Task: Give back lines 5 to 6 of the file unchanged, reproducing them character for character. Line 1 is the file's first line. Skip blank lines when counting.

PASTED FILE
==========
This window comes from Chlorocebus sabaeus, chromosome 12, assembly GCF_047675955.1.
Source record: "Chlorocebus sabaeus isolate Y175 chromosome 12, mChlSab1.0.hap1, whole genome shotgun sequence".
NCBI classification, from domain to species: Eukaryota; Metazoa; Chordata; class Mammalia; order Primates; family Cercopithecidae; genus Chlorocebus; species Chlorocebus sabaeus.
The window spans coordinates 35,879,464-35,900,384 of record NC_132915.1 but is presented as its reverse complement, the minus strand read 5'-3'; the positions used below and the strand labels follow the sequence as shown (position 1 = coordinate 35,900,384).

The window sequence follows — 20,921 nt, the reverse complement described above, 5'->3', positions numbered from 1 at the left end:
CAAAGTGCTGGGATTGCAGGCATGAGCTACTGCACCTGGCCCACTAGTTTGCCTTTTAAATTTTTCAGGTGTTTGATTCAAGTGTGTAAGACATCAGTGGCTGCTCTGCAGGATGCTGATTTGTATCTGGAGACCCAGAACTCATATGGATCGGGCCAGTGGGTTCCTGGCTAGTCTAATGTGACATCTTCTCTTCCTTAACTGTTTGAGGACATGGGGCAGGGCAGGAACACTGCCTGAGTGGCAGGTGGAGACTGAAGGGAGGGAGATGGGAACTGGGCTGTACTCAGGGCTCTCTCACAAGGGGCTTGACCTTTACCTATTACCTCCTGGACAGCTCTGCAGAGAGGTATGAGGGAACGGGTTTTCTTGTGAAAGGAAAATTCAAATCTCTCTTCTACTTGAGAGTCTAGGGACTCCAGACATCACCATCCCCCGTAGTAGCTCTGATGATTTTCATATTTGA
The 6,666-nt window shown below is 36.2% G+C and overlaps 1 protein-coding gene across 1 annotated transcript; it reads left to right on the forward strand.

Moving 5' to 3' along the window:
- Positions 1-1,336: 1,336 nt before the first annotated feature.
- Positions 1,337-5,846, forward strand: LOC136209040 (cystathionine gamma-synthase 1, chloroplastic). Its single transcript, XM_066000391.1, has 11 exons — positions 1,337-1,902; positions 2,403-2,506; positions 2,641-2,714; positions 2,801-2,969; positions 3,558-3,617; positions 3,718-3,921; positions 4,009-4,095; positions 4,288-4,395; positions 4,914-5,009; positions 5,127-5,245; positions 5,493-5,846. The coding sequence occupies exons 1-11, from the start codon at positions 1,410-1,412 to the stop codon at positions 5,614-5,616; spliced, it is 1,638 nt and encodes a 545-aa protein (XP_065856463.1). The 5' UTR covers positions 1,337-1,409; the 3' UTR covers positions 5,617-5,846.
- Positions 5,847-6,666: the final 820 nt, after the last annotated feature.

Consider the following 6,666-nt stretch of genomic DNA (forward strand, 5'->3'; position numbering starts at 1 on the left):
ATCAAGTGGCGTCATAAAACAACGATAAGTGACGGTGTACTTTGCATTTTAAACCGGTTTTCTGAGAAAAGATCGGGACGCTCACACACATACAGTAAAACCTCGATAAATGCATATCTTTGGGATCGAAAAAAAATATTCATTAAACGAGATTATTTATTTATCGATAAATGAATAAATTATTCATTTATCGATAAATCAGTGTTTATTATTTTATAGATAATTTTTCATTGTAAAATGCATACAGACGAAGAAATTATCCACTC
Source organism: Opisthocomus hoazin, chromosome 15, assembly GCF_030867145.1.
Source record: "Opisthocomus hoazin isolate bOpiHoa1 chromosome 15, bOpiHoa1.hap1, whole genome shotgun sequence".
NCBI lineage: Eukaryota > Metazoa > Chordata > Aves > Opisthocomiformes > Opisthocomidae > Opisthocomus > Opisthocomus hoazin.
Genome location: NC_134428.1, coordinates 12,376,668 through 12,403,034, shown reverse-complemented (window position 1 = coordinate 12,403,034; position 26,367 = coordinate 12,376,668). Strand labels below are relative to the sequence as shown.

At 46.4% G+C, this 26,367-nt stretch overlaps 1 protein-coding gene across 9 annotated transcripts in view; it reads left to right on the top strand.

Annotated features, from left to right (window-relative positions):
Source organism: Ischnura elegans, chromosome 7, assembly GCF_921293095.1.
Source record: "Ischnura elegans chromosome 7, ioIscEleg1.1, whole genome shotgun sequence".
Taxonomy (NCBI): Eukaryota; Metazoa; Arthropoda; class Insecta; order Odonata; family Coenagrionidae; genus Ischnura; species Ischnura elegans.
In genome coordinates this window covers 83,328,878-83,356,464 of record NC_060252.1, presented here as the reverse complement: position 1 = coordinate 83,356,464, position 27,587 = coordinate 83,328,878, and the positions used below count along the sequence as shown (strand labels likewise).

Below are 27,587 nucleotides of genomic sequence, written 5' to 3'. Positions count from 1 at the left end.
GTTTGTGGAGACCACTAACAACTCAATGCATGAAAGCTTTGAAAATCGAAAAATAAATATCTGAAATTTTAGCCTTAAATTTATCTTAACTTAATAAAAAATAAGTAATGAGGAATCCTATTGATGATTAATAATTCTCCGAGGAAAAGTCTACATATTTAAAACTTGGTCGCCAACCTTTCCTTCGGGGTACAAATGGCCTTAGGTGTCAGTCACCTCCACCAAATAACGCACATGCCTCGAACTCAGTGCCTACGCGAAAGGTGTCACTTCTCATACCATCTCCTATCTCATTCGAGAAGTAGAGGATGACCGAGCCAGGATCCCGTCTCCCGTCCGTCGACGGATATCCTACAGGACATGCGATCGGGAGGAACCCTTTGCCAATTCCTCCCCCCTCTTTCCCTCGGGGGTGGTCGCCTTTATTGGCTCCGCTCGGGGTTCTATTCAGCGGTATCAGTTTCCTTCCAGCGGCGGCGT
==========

The window sequence follows — 20,921 nt, the reverse complement described above, 5'->3', positions numbered from 1 at the left end:
CAAAGTGCTGGGATTGCAGGCATGAGCTACTGCACCTGGCCCACTAGTTTGCCTTTTAAATTTTTCAGGTGTTTGATTCAAGTGTGTAAGACATCAGTGGCTGCTCTGCAGGATGCTGATTTGTATCTGGAGACCCAGAACTCATATGGATCGGGCCAGTGGGTTCCTGGCTAGTCTAATGTGACATCTTCTCTTCCTTAACTGTTTGAGGACATGGGGCAGGGCAGGAACACTGCCTGAGTGGCAGGTGGAGACTGAAGGGAGGGAGATGGGAACTGGGCTGTACTCAGGGCTCTCTCACAAGGGGCTTGACCTTTACCTATTACCTCCTGGACAGCTCTGCAGAGAGGTATGAGGGAACGGGTTTTCTTGTGAAAGGAAAATTCAAATCTCTCTTCTACTTGAGAGTCTAGGGACTCCAGACATCACCATCCCCCGTAGTAGCTCTGATGATTTTCATATTTGA